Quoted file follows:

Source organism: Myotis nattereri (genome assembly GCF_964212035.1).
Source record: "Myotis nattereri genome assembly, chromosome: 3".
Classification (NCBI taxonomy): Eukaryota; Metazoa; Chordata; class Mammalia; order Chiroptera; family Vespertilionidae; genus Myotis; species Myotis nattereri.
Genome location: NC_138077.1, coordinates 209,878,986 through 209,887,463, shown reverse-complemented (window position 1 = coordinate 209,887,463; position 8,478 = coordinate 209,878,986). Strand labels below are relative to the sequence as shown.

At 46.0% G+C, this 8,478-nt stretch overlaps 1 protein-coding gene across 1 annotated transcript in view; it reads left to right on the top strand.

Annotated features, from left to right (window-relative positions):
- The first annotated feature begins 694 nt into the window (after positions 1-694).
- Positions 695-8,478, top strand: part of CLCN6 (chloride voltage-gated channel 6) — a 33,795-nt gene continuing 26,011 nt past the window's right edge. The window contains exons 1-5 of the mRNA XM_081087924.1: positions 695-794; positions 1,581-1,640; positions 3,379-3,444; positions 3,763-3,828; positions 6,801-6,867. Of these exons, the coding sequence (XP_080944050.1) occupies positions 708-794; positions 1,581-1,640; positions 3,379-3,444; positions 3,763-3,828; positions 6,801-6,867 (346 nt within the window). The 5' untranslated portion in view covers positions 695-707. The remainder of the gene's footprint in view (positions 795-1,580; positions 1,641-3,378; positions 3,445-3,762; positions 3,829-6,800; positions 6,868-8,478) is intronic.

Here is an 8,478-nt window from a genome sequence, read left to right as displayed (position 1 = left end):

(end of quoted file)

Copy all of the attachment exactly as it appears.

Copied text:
Source organism: Myotis nattereri (genome assembly GCF_964212035.1).
Source record: "Myotis nattereri genome assembly, chromosome: 3".
Classification (NCBI taxonomy): Eukaryota; Metazoa; Chordata; class Mammalia; order Chiroptera; family Vespertilionidae; genus Myotis; species Myotis nattereri.
Genome location: NC_138077.1, coordinates 209,878,986 through 209,887,463, shown reverse-complemented (window position 1 = coordinate 209,887,463; position 8,478 = coordinate 209,878,986). Strand labels below are relative to the sequence as shown.

At 46.0% G+C, this 8,478-nt stretch overlaps 1 protein-coding gene across 1 annotated transcript in view; it reads left to right on the top strand.

Annotated features, from left to right (window-relative positions):
- The first annotated feature begins 694 nt into the window (after positions 1-694).
- Positions 695-8,478, top strand: part of CLCN6 (chloride voltage-gated channel 6) — a 33,795-nt gene continuing 26,011 nt past the window's right edge. The window contains exons 1-5 of the mRNA XM_081087924.1: positions 695-794; positions 1,581-1,640; positions 3,379-3,444; positions 3,763-3,828; positions 6,801-6,867. Of these exons, the coding sequence (XP_080944050.1) occupies positions 708-794; positions 1,581-1,640; positions 3,379-3,444; positions 3,763-3,828; positions 6,801-6,867 (346 nt within the window). The 5' untranslated portion in view covers positions 695-707. The remainder of the gene's footprint in view (positions 795-1,580; positions 1,641-3,378; positions 3,445-3,762; positions 3,829-6,800; positions 6,868-8,478) is intronic.

Here is an 8,478-nt window from a genome sequence, read left to right as displayed (position 1 = left end):